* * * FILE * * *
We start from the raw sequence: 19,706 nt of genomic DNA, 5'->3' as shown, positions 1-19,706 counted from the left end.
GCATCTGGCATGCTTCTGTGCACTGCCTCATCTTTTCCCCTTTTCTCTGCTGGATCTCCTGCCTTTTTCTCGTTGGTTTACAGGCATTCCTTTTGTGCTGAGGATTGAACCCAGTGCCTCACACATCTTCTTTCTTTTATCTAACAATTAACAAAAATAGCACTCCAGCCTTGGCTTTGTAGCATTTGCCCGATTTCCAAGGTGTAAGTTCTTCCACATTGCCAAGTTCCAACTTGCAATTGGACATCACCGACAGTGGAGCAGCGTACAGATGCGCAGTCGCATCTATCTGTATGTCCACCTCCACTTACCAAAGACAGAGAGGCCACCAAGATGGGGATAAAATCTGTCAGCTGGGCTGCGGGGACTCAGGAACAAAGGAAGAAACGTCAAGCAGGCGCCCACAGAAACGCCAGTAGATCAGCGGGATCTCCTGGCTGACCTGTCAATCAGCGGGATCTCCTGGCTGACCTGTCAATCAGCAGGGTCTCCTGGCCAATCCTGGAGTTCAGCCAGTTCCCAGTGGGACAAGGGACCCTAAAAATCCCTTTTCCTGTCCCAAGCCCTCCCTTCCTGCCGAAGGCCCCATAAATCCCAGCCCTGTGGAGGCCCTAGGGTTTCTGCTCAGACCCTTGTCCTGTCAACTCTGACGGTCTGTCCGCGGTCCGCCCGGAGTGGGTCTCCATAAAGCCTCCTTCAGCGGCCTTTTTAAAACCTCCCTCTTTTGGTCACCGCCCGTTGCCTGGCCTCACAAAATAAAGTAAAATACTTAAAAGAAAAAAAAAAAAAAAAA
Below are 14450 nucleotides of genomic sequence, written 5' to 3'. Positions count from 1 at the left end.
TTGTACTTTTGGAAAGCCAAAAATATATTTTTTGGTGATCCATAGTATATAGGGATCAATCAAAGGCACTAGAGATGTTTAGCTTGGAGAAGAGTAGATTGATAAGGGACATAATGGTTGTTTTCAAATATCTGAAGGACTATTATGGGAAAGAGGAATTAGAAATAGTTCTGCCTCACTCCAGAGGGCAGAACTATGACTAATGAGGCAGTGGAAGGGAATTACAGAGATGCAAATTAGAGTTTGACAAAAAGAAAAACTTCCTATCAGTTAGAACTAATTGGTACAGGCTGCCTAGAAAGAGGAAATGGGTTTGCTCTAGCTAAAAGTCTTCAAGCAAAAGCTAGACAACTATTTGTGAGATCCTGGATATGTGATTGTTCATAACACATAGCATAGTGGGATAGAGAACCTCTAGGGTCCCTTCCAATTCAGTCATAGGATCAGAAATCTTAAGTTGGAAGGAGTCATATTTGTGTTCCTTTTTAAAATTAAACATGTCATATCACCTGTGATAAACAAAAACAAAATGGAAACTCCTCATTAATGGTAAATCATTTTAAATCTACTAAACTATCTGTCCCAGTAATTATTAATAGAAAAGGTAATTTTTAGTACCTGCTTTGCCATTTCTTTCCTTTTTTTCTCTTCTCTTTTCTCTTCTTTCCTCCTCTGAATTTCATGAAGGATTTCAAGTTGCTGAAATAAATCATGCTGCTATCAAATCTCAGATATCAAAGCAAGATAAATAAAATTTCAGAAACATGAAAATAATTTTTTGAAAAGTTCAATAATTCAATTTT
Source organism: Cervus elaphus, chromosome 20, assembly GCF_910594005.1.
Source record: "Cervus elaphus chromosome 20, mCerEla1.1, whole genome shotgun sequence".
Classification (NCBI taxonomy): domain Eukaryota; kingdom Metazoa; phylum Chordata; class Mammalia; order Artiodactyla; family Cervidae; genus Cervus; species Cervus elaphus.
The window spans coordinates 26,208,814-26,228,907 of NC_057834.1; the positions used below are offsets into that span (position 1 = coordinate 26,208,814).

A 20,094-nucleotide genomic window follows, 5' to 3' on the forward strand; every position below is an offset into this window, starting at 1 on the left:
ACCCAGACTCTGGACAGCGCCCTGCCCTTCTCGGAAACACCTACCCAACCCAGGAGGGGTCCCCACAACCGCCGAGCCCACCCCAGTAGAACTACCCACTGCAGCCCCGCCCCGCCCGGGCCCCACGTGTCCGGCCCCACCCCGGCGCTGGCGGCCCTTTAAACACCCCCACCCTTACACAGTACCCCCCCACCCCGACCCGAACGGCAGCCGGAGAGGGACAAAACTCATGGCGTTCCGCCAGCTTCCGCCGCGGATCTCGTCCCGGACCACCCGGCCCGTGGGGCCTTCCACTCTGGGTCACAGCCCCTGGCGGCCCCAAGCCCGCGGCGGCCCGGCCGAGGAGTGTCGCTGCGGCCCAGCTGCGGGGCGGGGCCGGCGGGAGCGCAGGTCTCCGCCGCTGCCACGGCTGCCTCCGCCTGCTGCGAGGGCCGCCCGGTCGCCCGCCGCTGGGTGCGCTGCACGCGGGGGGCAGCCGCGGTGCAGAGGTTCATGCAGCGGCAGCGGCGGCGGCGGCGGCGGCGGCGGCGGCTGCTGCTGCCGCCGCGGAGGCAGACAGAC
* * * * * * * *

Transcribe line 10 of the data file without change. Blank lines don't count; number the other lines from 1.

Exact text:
ACCCAGACTCTGGACAGCGCCCTGCCCTTCTCGGAAACACCTACCCAACCCAGGAGGGGTCCCCACAACCGCCGAGCCCACCCCAGTAGAACTACCCACTGCAGCCCCGCCCCGCCCGGGCCCCACGTGTCCGGCCCCACCCCGGCGCTGGCGGCCCTTTAAACACCCCCACCCTTACACAGTACCCCCCCACCCCGACCCGAACGGCAGCCGGAGAGGGACAAAACTCATGGCGTTCCGCCAGCTTCCGCCGCGGATCTCGTCCCGGACCACCCGGCCCGTGGGGCCTTCCACTCTGGGTCACAGCCCCTGGCGGCCCCAAGCCCGCGGCGGCCCGGCCGAGGAGTGTCGCTGCGGCCCAGCTGCGGGGCGGGGCCGGCGGGAGCGCAGGTCTCCGCCGCTGCCACGGCTGCCTCCGCCTGCTGCGAGGGCCGCCCGGTCGCCCGCCGCTGGGTGCGCTGCACGCGGGGGGCAGCCGCGGTGCAGAGGTTCATGCAGCGGCAGCGGCGGCGGCGGCGGCGGCGGCGGCGGCTGCTGCTGCCGCCGCGGAGGCAGACAGAC